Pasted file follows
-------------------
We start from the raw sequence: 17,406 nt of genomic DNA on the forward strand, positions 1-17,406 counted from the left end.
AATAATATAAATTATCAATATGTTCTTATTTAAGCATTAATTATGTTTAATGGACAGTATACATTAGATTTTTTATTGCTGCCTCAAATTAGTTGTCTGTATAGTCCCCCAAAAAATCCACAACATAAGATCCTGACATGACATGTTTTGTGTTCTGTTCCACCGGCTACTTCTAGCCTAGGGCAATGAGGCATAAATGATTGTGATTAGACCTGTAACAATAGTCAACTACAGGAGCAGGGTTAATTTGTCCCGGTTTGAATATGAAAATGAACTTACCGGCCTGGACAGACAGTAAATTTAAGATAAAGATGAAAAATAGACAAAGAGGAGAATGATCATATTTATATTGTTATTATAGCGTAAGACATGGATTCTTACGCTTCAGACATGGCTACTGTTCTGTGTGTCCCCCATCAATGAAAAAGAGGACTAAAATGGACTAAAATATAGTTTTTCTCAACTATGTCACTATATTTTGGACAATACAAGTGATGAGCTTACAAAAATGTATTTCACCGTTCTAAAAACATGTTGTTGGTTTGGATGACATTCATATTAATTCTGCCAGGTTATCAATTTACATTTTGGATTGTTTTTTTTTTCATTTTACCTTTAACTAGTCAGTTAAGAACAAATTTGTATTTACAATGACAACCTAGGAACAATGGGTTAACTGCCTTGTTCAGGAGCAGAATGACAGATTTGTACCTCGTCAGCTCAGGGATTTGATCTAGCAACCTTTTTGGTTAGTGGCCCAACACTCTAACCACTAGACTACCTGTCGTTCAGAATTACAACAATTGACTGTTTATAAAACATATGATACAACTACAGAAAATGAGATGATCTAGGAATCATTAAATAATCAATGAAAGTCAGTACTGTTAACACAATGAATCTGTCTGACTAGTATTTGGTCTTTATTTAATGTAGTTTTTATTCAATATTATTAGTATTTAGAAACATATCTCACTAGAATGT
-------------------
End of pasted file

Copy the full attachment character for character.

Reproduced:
We start from the raw sequence: 17,406 nt of genomic DNA on the forward strand, positions 1-17,406 counted from the left end.
AATAATATAAATTATCAATATGTTCTTATTTAAGCATTAATTATGTTTAATGGACAGTATACATTAGATTTTTTATTGCTGCCTCAAATTAGTTGTCTGTATAGTCCCCCAAAAAATCCACAACATAAGATCCTGACATGACATGTTTTGTGTTCTGTTCCACCGGCTACTTCTAGCCTAGGGCAATGAGGCATAAATGATTGTGATTAGACCTGTAACAATAGTCAACTACAGGAGCAGGGTTAATTTGTCCCGGTTTGAATATGAAAATGAACTTACCGGCCTGGACAGACAGTAAATTTAAGATAAAGATGAAAAATAGACAAAGAGGAGAATGATCATATTTATATTGTTATTATAGCGTAAGACATGGATTCTTACGCTTCAGACATGGCTACTGTTCTGTGTGTCCCCCATCAATGAAAAAGAGGACTAAAATGGACTAAAATATAGTTTTTCTCAACTATGTCACTATATTTTGGACAATACAAGTGATGAGCTTACAAAAATGTATTTCACCGTTCTAAAAACATGTTGTTGGTTTGGATGACATTCATATTAATTCTGCCAGGTTATCAATTTACATTTTGGATTGTTTTTTTTTTCATTTTACCTTTAACTAGTCAGTTAAGAACAAATTTGTATTTACAATGACAACCTAGGAACAATGGGTTAACTGCCTTGTTCAGGAGCAGAATGACAGATTTGTACCTCGTCAGCTCAGGGATTTGATCTAGCAACCTTTTTGGTTAGTGGCCCAACACTCTAACCACTAGACTACCTGTCGTTCAGAATTACAACAATTGACTGTTTATAAAACATATGATACAACTACAGAAAATGAGATGATCTAGGAATCATTAAATAATCAATGAAAGTCAGTACTGTTAACACAATGAATCTGTCTGACTAGTATTTGGTCTTTATTTAATGTAGTTTTTATTCAATATTATTAGTATTTAGAAACATATCTCACTAGAATGT